Let's just cut to the chase - I got the parts for Prototype 3 in the mail today. I thought it might be helpful for backers to see the process of building the camera (even though this is a pre-production model - take everything with a grain of salt!).
The laser cut parts arrived in rather unceremonious looking packaging. If there's one thing after-school specials taught me, however, you can't judge a book by a cover. So let's get started, with the viewfinder hood.
These are the pieces for the viewfinder hood: top, back, and sides (L to R). All are 1/16" thick.
The back and side pieces are simply glued to the top piece. Since these are thin pieces, they can be tricky to glue. A thick piece of wood clamped to the top piece provides a good support.
There we go. Piece of cake. We'll want to do some sanding to smooth all the corners and make it all nice and pretty. But that'll come later.
To build the body, we'll start with the sides. Each side is composed of two sandwiched pieces, like shown above. Note the routing to accommodate the plastic-closure Polaroid backs.
The sandwiched pieces are aligned with four small laser engravings denoting the corners.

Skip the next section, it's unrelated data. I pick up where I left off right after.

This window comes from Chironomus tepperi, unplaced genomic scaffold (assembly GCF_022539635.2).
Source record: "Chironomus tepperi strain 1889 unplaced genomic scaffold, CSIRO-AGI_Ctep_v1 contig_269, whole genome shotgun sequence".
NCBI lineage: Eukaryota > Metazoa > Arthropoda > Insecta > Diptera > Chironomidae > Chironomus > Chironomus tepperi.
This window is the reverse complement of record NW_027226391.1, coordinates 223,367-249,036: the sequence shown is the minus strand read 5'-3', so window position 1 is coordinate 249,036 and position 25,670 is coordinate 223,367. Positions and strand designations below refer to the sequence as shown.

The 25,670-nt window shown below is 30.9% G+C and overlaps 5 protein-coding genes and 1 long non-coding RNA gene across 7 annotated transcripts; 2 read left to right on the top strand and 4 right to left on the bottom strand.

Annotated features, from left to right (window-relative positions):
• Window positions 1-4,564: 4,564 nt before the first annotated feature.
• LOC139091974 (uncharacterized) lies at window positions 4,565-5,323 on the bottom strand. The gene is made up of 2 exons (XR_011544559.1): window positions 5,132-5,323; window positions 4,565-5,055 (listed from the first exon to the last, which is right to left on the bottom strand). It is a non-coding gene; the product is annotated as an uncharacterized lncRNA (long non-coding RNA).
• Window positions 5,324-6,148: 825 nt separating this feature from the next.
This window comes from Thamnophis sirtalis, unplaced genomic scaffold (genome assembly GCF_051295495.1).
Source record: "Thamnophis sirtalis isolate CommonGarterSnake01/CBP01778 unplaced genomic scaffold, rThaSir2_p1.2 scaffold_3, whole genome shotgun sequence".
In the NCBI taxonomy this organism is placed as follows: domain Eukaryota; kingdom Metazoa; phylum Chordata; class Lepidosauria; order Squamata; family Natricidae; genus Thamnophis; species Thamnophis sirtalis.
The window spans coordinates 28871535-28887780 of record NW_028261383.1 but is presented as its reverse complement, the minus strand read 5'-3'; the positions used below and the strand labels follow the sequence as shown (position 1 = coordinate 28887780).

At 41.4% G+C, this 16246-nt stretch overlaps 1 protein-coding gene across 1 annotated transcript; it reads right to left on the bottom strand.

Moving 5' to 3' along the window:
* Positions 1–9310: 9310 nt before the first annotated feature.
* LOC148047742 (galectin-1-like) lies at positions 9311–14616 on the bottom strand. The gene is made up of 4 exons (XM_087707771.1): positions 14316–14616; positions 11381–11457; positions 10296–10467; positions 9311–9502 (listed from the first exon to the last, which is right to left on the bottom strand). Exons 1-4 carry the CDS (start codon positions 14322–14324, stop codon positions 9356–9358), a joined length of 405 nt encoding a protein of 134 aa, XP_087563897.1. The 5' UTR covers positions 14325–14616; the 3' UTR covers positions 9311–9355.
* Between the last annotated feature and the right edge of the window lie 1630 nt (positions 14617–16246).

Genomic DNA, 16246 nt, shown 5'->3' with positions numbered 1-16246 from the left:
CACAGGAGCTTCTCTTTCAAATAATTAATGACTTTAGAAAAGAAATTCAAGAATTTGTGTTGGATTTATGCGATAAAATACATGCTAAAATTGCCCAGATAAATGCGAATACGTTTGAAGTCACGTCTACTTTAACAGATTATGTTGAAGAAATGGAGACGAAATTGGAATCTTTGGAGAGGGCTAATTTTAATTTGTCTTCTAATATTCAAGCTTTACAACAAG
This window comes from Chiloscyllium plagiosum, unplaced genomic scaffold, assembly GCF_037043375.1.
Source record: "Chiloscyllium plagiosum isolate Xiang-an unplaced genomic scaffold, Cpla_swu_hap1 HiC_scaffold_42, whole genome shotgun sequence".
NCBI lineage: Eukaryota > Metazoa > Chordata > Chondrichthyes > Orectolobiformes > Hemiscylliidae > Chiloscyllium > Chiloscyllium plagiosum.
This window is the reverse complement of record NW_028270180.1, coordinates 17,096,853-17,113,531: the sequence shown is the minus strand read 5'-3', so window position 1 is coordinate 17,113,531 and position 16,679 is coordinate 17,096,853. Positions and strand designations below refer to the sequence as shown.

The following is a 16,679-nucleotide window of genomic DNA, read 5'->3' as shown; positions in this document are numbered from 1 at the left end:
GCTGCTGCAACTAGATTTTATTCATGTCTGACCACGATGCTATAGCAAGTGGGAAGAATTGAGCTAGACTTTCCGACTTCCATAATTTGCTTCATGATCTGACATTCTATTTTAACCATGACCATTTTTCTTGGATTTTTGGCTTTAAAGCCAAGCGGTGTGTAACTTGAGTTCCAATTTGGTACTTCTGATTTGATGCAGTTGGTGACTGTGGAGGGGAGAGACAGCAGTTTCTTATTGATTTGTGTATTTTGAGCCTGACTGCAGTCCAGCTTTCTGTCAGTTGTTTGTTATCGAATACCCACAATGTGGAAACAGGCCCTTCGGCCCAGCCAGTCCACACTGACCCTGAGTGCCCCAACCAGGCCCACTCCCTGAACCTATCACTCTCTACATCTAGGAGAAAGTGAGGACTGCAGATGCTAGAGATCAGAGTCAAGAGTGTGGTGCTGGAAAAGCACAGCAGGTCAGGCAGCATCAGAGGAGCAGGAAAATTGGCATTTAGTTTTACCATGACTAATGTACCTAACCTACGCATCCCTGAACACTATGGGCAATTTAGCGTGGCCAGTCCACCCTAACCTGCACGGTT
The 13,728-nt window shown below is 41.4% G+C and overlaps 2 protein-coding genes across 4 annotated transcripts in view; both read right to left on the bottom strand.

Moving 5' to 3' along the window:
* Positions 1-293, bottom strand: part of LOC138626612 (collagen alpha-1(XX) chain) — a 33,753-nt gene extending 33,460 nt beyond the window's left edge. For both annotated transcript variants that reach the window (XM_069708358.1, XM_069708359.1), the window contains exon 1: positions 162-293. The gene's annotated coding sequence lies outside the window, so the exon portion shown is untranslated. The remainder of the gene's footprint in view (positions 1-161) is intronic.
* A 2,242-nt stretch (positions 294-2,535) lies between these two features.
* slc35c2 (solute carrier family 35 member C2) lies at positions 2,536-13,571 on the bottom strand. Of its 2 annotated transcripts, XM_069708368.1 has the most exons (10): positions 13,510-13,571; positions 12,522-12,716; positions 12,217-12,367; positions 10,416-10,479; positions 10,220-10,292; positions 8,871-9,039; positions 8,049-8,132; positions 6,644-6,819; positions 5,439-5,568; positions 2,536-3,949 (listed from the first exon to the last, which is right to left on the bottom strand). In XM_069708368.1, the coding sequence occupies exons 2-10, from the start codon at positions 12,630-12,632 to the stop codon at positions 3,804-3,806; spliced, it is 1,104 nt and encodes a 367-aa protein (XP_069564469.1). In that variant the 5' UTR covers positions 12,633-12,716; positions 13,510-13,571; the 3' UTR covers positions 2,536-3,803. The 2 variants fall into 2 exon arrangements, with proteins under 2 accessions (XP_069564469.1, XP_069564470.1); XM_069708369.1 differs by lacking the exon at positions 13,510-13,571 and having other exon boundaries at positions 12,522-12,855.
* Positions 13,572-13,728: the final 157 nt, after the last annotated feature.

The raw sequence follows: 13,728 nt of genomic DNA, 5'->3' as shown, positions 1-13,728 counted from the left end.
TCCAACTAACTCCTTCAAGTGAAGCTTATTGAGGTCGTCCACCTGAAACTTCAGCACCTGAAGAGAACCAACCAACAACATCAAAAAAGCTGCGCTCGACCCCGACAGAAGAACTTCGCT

The best way to glue the pieces together is by drawing the outline of the inner piece on the outer with a pencil. That way you can see where the glue needs to be.
Here are the sides, glued together. See how they're mirror images of each other? Not shown: the about eight textbooks used to clamp the pieces together.
Finally we add a bushing and 8-32 hex nut to each side. The bushing is a press fit (gently tap it in with a hammer or a hard object), and the nut gets glued in with super glue.
Body: Subframe Elements
The mirror plane element gets glued to one of the side pieces (either one). Note how the pieces are slotted and keyed to lock together.
Clamps are your friends! Hammers aren't bad, either.
The center frame element is next. This piece is beveled where it meets up with the mirror element, so they fit together snugly.
The opposite side is glued on. Starting to look like something now!
Neodymium magnets get glued into the back frame piece.
These magnets are rather powerful, so it's a good policy to use a liberal amount of superglue to hold them in place! The polarities also need to be noted, so they all attract rather than repel.
This back piece is also beveled so that it fits flush against the mirror frame element.
These horizontal retainers keep backs in place and complete the light trap. They simply slot into the back piece.
. . . Like so.
Another slim beveled strip is used near the top of the body.
That's it for today, with about 3-4 hours invested.